The ‘Database (e)State’ project is the product of PhD research undertaken by myself (Tom Keene), a researcher, artist, designer and programmer. The project was prompted by Lambeth Council’s proposed demolition of Cressingham Gardens Estate (CGE) in South London where I have lived since 2006. I am part of the Save Cressingham Gardens Campaign which formed shortly after Lambeth Council included CGE within a borough wide regeneration programme. The project explores how ‘housing databases’ are complicit in the demolition of residential social housing estates in the UK. It aims to elucidate how databases produce some of the bureaucracies and politics that emerge within residential regeneration schemes. And shows the social and technical entanglements of databases, government, activists, and residents facing demolition of their homes.
The things documented on this website act as vehicles to research and discuss the political, social, and cultural implications of the housing database as it performs its work. This body of work should be considered ongoing, speculative, and incomplete, rather than definitive assertions. The approach to this project has required a multi-disciplinary approach that intersects art, design, housing activism, urban planning, housing management, government, law, software development, computer science, and philosophies of technology. The project has been deeply informed by the extraordinary level of expertise that emerged from the Save Cressingham Campaign and residents of Cressingham Gardens Estate - thank you to everybody involved.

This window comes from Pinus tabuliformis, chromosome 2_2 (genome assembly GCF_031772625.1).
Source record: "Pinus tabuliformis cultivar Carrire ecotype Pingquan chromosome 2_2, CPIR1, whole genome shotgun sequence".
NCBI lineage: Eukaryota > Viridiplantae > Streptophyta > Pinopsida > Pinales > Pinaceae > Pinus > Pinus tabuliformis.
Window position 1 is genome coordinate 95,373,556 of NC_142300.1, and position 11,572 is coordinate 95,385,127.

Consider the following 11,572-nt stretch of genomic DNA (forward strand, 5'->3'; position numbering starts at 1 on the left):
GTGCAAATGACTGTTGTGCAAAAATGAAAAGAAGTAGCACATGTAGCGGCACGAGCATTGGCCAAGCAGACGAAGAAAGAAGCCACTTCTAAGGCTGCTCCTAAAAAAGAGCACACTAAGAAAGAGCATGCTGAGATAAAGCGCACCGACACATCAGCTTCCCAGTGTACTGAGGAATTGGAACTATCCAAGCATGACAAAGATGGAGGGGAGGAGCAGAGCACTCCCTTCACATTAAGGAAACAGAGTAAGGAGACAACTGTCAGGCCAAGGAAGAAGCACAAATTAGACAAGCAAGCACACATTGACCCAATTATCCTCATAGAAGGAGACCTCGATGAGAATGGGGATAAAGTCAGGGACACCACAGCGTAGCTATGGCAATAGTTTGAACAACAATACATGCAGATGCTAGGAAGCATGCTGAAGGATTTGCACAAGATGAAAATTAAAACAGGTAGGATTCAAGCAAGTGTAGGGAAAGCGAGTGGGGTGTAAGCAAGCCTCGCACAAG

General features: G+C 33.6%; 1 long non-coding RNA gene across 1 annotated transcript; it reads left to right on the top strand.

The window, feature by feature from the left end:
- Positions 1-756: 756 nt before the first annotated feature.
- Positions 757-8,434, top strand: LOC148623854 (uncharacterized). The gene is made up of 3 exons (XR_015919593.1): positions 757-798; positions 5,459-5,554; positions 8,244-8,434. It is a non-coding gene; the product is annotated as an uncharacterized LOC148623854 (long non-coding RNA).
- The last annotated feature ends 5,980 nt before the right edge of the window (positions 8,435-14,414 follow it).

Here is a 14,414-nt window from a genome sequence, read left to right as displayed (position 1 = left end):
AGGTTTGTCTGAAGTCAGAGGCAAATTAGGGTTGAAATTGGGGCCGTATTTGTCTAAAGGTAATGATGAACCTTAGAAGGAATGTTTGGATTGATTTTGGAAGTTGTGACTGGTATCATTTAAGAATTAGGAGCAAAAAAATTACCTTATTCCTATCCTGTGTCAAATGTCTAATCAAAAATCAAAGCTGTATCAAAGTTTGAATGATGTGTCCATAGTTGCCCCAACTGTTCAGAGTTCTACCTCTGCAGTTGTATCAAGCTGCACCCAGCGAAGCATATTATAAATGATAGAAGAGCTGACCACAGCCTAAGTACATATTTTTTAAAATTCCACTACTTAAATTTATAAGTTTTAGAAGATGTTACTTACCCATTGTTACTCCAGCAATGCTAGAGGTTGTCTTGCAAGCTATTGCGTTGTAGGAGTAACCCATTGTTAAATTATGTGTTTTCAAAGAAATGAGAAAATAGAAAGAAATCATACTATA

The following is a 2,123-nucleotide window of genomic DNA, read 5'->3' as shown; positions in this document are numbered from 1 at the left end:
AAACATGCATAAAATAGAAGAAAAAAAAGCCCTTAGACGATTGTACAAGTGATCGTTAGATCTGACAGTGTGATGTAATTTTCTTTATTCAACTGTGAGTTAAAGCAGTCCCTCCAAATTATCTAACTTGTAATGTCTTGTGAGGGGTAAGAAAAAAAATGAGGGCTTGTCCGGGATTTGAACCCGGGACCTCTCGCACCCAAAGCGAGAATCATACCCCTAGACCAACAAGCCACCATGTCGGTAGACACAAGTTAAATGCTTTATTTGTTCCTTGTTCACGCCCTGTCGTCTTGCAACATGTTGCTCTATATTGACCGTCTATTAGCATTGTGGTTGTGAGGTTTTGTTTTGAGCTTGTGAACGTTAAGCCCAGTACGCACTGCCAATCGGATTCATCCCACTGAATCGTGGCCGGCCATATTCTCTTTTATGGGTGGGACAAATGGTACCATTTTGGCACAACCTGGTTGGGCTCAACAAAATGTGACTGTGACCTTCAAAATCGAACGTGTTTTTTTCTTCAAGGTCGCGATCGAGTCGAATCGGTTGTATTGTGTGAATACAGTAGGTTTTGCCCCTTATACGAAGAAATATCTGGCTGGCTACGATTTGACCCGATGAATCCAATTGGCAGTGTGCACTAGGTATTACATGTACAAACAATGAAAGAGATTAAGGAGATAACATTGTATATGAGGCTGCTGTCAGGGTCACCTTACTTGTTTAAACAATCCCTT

The project is supervised by Alex Wilkie, and Graham Harwood. Hosted by Department of Design, at Goldsmiths University of London. And funded by the AHRC as part of the Design Star Centre for Doctoral Training.